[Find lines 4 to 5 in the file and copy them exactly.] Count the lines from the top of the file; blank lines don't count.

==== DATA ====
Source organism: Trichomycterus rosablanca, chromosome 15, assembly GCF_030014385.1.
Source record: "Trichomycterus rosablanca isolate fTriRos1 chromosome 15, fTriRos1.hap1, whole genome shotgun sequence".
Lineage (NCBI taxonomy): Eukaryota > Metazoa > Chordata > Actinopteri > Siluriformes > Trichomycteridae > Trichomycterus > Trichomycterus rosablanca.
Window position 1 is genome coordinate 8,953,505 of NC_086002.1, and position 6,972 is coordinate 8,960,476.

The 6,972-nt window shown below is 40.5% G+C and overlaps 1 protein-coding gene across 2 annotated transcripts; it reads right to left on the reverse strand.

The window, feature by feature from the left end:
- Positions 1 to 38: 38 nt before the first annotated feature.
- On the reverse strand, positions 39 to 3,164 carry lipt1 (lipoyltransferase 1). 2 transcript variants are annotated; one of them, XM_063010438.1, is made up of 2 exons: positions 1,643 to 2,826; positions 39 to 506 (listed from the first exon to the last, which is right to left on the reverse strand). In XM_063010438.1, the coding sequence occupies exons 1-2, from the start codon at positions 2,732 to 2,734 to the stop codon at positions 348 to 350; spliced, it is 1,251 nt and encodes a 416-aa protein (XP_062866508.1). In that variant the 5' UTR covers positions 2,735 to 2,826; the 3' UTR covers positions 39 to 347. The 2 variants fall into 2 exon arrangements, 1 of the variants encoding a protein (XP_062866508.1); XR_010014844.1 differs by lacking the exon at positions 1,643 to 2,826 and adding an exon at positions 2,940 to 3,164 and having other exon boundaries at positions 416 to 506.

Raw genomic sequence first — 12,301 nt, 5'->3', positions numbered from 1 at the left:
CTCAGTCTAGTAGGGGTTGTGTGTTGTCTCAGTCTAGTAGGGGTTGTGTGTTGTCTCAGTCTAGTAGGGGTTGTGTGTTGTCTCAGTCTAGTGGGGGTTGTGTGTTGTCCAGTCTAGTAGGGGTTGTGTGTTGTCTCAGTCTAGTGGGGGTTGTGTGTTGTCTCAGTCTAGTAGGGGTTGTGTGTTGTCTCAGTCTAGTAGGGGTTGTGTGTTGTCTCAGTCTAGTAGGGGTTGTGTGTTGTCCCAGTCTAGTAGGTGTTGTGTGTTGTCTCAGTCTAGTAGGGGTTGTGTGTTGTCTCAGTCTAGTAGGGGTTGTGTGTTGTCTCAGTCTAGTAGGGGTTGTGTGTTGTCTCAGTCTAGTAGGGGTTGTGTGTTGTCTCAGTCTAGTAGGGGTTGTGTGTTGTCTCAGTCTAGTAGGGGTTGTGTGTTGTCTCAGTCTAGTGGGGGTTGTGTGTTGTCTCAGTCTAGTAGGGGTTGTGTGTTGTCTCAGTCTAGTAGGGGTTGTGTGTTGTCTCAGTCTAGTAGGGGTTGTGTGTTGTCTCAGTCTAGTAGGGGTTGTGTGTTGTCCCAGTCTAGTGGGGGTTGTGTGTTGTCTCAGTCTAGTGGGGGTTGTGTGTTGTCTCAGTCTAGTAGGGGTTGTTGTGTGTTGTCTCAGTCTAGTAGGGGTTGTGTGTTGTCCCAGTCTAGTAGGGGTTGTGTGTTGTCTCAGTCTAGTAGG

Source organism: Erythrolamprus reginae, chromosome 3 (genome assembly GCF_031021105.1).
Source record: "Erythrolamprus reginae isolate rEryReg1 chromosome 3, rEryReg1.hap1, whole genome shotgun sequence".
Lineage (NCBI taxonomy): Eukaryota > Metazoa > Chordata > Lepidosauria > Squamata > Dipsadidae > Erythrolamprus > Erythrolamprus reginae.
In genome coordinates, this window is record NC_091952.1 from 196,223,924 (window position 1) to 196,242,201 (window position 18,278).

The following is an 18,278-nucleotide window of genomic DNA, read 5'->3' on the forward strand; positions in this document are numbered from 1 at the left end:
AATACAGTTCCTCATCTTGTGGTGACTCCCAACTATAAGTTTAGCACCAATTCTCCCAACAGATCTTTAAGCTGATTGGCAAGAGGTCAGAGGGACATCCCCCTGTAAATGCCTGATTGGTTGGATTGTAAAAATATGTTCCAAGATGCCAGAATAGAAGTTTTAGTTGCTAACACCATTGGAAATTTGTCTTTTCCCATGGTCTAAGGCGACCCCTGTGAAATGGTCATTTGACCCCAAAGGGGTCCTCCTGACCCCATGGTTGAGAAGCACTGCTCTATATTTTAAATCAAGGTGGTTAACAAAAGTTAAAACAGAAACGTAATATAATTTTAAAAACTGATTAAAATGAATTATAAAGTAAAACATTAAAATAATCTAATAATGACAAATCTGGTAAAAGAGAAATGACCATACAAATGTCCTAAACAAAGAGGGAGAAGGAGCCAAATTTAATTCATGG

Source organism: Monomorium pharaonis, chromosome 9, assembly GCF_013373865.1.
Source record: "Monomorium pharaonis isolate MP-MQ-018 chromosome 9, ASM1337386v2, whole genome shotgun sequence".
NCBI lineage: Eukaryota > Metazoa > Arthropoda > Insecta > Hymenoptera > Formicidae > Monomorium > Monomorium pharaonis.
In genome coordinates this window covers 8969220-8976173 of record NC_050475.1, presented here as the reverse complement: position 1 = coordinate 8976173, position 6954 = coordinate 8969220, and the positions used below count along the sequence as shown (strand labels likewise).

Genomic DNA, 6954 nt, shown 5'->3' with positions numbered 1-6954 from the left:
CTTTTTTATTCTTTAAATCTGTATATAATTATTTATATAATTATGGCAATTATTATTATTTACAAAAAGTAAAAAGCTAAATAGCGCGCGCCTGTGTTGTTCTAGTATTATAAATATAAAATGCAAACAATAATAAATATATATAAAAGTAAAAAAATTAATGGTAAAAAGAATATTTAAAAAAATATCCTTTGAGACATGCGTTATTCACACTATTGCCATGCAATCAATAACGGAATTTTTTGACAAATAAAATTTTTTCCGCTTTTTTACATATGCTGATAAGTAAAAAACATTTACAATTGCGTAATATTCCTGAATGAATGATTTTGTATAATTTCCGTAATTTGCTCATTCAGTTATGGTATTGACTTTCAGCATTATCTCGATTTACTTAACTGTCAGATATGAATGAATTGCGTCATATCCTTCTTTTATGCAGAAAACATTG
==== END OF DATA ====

Window position 1 is genome coordinate 8,953,505 of NC_086002.1, and position 6,972 is coordinate 8,960,476.

The 6,972-nt window shown below is 40.5% G+C and overlaps 1 protein-coding gene across 2 annotated transcripts; it reads right to left on the reverse strand.